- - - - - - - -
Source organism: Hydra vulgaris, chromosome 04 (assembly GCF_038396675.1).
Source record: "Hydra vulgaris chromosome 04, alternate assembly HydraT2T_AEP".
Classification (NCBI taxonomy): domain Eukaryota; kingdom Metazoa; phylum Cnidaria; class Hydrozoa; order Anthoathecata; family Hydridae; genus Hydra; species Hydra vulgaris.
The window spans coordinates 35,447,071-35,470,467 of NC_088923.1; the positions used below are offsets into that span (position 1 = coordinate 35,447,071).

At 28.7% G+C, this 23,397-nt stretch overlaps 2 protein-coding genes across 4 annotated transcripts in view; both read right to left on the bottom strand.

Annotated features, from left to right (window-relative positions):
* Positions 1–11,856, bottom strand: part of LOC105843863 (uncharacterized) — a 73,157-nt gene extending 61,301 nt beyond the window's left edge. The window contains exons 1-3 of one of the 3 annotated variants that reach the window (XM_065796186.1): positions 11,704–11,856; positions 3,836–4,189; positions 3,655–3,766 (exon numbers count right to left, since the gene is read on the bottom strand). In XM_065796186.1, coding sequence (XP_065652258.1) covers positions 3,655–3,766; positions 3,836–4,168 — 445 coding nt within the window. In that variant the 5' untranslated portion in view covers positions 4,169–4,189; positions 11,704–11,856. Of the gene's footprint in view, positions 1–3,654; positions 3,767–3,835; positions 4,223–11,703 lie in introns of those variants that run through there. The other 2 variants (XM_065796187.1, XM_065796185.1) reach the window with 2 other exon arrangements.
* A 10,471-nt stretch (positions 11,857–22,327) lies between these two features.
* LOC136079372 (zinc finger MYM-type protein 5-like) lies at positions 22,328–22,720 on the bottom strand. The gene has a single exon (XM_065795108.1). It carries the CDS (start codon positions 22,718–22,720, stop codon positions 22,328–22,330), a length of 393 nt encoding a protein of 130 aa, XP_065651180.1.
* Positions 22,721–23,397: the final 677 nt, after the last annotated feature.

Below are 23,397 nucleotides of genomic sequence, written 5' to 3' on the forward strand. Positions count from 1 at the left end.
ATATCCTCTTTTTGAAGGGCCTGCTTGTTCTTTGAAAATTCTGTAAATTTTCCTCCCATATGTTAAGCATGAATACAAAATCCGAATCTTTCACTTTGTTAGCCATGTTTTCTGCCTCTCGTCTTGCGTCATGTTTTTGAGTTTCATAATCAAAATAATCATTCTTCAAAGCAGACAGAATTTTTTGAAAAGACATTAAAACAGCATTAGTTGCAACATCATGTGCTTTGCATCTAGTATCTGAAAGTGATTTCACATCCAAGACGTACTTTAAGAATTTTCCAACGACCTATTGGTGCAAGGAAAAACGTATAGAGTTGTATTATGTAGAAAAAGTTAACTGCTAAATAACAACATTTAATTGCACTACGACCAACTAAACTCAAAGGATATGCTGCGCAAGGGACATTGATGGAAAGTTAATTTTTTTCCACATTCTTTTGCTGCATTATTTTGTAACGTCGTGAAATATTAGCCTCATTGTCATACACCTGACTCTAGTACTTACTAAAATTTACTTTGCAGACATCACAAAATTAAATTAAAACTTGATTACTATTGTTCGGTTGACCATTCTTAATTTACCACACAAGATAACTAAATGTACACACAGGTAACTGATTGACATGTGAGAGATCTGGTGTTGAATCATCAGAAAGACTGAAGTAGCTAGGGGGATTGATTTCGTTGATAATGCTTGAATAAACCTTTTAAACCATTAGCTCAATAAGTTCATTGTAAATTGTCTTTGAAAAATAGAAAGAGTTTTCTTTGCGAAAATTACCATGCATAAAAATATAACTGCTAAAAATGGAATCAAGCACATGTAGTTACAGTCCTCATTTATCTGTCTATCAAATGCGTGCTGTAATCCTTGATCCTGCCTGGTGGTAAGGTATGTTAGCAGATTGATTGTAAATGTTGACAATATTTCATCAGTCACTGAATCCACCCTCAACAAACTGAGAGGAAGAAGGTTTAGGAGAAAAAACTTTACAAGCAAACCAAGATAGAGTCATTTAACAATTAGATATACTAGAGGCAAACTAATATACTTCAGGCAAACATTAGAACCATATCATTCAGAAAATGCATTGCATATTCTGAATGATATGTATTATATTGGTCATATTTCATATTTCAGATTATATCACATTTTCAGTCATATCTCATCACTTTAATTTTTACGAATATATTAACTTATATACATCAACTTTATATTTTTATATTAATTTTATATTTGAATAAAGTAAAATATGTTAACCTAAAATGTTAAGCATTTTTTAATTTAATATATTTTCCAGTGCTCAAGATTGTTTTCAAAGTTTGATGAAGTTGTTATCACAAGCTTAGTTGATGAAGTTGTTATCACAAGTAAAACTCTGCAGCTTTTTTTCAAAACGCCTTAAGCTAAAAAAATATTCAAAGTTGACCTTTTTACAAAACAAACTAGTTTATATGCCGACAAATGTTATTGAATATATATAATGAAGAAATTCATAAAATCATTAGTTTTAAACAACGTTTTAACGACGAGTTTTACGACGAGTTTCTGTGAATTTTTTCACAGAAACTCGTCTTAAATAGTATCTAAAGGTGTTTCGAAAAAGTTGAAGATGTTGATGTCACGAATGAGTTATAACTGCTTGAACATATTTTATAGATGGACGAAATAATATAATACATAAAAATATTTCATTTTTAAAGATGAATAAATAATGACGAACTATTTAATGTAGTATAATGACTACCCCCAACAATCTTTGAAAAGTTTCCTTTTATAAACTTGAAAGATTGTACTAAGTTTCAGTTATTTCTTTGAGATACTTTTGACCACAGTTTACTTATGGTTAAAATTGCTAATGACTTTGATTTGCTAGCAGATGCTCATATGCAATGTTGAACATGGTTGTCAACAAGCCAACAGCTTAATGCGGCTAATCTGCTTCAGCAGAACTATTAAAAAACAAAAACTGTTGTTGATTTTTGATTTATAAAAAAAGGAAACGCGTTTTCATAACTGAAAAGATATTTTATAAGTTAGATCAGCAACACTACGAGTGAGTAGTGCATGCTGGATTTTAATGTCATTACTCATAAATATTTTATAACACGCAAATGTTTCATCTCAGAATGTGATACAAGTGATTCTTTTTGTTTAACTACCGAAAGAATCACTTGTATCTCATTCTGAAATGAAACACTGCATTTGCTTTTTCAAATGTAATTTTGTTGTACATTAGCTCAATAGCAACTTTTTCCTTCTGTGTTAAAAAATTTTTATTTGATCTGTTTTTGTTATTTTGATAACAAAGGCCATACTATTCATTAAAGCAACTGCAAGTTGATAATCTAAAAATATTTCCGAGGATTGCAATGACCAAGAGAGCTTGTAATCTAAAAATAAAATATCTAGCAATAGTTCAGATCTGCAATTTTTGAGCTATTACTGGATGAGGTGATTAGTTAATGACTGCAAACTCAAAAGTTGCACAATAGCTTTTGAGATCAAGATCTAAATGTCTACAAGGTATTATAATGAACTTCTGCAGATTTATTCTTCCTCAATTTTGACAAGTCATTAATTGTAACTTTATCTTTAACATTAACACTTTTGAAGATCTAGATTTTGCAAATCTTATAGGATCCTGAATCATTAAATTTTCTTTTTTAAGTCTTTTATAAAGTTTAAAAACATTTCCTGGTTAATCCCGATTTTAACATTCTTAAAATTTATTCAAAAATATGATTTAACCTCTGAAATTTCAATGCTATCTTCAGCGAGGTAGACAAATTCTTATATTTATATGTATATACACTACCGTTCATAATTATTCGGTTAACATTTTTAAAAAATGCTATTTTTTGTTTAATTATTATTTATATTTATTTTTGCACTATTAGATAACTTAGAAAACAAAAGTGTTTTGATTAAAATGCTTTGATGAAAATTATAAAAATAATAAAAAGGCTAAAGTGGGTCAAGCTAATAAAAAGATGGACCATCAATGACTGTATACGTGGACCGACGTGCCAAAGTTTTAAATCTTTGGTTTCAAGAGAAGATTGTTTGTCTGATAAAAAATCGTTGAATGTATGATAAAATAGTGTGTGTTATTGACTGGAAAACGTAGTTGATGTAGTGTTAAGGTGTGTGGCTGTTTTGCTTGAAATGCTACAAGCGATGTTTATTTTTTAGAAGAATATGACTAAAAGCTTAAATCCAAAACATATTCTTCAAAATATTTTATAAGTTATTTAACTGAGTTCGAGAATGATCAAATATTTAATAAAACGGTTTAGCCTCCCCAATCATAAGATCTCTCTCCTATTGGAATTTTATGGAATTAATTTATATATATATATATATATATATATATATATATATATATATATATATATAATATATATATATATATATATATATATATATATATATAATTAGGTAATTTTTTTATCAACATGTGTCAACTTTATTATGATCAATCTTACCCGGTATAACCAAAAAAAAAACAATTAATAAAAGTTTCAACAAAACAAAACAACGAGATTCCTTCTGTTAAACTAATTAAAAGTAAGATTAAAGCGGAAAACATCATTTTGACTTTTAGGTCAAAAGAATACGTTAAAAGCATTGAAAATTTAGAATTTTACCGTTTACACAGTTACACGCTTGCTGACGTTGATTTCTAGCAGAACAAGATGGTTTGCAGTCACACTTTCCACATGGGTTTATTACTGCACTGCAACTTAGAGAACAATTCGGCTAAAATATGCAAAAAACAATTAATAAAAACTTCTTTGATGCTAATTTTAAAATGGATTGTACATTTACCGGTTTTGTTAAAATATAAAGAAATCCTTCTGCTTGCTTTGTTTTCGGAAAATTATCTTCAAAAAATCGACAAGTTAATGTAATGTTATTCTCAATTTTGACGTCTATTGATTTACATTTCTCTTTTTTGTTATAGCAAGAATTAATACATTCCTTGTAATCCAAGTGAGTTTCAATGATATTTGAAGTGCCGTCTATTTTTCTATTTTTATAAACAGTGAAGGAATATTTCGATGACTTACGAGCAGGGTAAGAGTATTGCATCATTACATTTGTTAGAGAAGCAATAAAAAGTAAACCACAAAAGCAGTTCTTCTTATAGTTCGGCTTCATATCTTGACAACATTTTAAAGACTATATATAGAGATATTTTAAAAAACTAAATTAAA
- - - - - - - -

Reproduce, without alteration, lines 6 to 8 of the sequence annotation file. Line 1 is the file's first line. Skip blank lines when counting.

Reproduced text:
Annotated features, from left to right (window-relative positions):
* Positions 1–11,856, bottom strand: part of LOC105843863 (uncharacterized) — a 73,157-nt gene extending 61,301 nt beyond the window's left edge. The window contains exons 1-3 of one of the 3 annotated variants that reach the window (XM_065796186.1): positions 11,704–11,856; positions 3,836–4,189; positions 3,655–3,766 (exon numbers count right to left, since the gene is read on the bottom strand). In XM_065796186.1, coding sequence (XP_065652258.1) covers positions 3,655–3,766; positions 3,836–4,168 — 445 coding nt within the window. In that variant the 5' untranslated portion in view covers positions 4,169–4,189; positions 11,704–11,856. Of the gene's footprint in view, positions 1–3,654; positions 3,767–3,835; positions 4,223–11,703 lie in introns of those variants that run through there. The other 2 variants (XM_065796187.1, XM_065796185.1) reach the window with 2 other exon arrangements.
* A 10,471-nt stretch (positions 11,857–22,327) lies between these two features.